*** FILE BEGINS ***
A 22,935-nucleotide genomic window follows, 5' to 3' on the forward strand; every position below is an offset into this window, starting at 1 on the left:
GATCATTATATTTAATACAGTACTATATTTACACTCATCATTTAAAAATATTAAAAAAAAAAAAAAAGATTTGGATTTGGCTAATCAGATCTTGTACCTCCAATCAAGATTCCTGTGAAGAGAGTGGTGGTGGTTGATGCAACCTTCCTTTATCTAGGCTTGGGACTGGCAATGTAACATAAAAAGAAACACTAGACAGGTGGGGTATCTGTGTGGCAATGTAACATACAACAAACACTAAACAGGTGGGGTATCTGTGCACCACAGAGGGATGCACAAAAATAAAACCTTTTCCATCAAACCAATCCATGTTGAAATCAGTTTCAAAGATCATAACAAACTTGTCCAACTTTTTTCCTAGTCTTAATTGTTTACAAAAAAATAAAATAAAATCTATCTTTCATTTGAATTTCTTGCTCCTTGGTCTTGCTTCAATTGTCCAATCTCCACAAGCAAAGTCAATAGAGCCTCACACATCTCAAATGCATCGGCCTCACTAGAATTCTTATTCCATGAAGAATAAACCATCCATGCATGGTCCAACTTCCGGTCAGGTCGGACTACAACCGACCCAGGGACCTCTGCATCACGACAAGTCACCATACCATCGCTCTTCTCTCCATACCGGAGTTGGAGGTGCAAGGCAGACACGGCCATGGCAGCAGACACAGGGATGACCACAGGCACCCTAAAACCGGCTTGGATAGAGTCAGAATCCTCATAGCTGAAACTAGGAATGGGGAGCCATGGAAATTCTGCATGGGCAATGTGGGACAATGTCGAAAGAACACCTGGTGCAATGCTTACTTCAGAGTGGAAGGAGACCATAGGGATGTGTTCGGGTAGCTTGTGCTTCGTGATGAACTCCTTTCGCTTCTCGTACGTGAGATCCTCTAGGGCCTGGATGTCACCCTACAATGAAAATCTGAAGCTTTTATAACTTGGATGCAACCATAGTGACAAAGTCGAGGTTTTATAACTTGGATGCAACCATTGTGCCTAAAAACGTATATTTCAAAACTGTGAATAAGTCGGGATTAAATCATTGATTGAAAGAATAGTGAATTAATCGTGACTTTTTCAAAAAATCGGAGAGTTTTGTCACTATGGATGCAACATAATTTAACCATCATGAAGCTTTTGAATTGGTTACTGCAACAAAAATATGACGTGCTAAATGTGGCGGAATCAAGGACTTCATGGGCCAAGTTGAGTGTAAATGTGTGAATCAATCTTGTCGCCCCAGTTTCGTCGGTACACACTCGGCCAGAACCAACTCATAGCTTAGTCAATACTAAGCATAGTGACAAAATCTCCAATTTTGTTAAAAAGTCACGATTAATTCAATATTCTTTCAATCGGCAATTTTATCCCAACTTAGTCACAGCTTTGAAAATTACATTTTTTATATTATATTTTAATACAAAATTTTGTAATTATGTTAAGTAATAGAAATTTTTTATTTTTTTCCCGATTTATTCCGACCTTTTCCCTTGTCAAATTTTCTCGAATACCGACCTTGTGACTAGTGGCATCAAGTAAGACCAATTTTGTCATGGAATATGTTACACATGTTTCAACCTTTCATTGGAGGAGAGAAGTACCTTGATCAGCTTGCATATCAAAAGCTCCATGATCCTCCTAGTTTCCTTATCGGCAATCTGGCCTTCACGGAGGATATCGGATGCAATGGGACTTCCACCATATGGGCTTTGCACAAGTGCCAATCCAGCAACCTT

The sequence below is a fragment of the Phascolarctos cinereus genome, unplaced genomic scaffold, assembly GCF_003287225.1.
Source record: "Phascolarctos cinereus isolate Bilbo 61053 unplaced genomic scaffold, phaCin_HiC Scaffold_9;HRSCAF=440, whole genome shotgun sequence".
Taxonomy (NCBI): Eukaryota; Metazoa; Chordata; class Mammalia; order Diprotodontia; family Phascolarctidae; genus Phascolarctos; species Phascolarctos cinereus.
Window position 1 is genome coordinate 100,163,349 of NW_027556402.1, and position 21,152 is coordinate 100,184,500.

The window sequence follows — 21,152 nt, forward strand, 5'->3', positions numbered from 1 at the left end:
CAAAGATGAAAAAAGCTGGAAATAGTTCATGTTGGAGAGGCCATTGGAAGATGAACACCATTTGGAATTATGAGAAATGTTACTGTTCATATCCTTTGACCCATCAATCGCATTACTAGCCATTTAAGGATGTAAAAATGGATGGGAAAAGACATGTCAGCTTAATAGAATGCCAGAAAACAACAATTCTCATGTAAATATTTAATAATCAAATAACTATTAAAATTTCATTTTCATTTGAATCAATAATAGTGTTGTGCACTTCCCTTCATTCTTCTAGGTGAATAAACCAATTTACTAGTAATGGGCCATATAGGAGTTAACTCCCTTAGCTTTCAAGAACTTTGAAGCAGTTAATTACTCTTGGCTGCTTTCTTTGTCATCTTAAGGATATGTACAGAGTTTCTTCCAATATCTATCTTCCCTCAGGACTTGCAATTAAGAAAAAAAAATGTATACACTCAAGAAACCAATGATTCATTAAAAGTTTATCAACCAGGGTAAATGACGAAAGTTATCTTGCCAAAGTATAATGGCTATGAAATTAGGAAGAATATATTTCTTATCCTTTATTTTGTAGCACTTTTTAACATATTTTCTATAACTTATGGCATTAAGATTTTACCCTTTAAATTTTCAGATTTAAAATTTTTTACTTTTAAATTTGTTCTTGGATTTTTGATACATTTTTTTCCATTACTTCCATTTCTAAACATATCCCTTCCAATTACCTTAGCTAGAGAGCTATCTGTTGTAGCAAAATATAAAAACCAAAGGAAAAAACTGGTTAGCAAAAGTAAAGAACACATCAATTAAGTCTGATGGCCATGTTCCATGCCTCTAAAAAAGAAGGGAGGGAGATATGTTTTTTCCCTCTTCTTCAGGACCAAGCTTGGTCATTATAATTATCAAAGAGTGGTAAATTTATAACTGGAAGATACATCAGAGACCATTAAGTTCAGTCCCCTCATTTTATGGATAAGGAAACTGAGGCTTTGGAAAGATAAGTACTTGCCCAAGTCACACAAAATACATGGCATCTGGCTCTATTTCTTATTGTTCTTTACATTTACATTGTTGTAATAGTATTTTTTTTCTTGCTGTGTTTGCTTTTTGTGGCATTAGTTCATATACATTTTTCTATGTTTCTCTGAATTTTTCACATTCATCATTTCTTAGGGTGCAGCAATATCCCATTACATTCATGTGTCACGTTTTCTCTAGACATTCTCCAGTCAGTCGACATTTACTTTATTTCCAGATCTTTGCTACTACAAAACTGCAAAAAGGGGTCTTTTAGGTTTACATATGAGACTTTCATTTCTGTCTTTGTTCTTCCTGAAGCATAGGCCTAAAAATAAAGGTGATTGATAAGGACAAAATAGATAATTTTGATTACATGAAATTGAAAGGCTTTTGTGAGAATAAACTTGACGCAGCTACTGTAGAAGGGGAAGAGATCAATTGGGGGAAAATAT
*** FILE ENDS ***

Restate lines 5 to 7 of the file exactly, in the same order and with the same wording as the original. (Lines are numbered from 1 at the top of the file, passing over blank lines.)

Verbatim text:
Taxonomy (NCBI): Eukaryota; Metazoa; Chordata; class Mammalia; order Diprotodontia; family Phascolarctidae; genus Phascolarctos; species Phascolarctos cinereus.
Window position 1 is genome coordinate 100,163,349 of NW_027556402.1, and position 21,152 is coordinate 100,184,500.

The window sequence follows — 21,152 nt, forward strand, 5'->3', positions numbered from 1 at the left end: